The impressive performance and battery life gains of the new M1 MacBooks have created a historic discontinuity in the normally placid resale market. Should you spend $800 for a one year old MacBook Air when for $200 more you could get a MacBook Air with several times the performance and 50 percent better battery life?
That’s a question savvy buyers are asking themselves. Not surprisingly, the most common answer seems to be “Nope!”
Savvy sellers and naïve buyers
I check Craigslist fairly regularly to keep track of what’s for sale. I’ve seen an unusual bifurcation in the pricing for MacBooks.
There are more late-model Intel MacBooks showing up for sale. Some of those are showing context sensitive pricing, i.e. almost new MacBook Airs for $600 rather than the $800-$900 that some think their Intel-based machine is still worth.
But most seem to be hoping that good news travels slow. And why not?
Unless buyers check out a site like Everymac they won’t know what they’re missing. The bottom-of-the-line M1 MacBook Air has a Geekbench 5 multiprocessor score that is almost 2.5x that of the early 2020, top-of-the-line quad-core I7. For 80 percent of the price. And most users won’t need to spend the extra cash for the 16GB version since the memory management and page swapping is so efficient.
The contrast is even more striking when comparing MacBook Pros. Not only is the 13″ MacBook Pro faster on the Geekbench 5 single and multiprocessor benchmarks than the top-of-the-line 16″ MacBook Pro Intel I9, it less than half the price.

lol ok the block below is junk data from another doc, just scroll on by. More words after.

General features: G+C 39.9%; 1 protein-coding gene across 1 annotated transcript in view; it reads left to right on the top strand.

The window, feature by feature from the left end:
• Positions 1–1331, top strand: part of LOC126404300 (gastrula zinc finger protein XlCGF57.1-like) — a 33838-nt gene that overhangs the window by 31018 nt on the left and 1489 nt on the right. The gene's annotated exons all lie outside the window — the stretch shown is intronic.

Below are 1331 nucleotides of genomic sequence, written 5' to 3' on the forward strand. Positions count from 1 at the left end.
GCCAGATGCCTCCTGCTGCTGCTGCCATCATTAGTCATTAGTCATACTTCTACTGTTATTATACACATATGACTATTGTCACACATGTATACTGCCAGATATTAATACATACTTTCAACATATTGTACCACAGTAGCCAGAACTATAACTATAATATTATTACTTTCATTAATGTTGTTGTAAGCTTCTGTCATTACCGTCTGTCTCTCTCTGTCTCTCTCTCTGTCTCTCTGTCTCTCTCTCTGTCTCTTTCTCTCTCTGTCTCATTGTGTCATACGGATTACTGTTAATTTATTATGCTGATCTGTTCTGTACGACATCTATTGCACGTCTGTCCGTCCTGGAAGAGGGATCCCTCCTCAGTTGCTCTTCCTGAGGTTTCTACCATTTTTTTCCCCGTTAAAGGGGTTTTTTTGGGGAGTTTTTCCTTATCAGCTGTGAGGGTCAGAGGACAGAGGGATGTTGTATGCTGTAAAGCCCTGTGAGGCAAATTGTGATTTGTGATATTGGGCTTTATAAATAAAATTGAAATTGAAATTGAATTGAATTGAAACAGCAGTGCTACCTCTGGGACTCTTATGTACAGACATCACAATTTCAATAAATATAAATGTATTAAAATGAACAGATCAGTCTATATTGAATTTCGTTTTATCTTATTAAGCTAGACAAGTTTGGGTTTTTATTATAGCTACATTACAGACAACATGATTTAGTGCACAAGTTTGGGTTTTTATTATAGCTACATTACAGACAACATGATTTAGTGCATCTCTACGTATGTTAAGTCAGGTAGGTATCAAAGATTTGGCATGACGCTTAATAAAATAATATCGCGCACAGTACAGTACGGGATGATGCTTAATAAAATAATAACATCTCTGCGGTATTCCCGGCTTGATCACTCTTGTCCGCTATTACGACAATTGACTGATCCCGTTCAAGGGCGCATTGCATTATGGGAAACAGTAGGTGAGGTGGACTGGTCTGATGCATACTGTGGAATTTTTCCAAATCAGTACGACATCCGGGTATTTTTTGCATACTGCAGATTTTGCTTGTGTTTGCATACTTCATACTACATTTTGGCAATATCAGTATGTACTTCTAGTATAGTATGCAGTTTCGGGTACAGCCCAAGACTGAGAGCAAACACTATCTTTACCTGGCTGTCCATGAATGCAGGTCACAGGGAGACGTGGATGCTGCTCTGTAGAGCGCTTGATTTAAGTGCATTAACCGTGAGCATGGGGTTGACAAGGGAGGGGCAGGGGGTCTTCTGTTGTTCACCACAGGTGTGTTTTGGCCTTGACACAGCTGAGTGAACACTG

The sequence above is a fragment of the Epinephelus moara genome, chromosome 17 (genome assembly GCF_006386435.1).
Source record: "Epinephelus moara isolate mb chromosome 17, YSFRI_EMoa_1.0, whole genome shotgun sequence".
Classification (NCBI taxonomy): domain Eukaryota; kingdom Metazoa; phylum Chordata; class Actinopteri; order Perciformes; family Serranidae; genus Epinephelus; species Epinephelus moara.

And it isn’t just a single benchmark. Search on “M1 MacBook Pro vs 16 MacBook Pro” on YouTube to see multiple videos testing real world workloads on both machines.
To be fair, not everyone is impressed, often because the software critical to their workflow isn’t optimized for the new M1 processor. But those corner cases don’t reflect average users needs. In the meantime, most of those specialized apps are being recompiled to be M1 native over the next year.
The days when Intel produced startling performance gains with every new generation of x86 processors are, sadly, decades behind us. The industry hasn’t seen this level of price/performance discontinuity since the jump from the Intel 8008 to the 8080.
The good news: the best deals on Intel ‘Books are yet to come, assuming Apple offers retailers price protection. There seems to be a large inventory of Intel based MacBooks and they have to clear them out before the end of 2021. Taking off even more than the $250 cut that Costco, for one, is offering.
The serious used Mac carnage is still ahead. What happens when your $20,000 Mac Pro gets beat by — and I’m guesstimating here — an $8,000 Mx Mac Pro?
If you have an Intel MacBook Air or MacBook Pro and are thinking of trading up, you’re likely to get more for your current ‘Book by moving sooner rather than later. The Apple Silicon story is only going to get better. And the resale value of older Macs only worse.
Comments welcome. I’ll be publishing my medium-term M1 MacBook Air review soon. It’s not all rainbows and unicorns, but not bad for a first effort.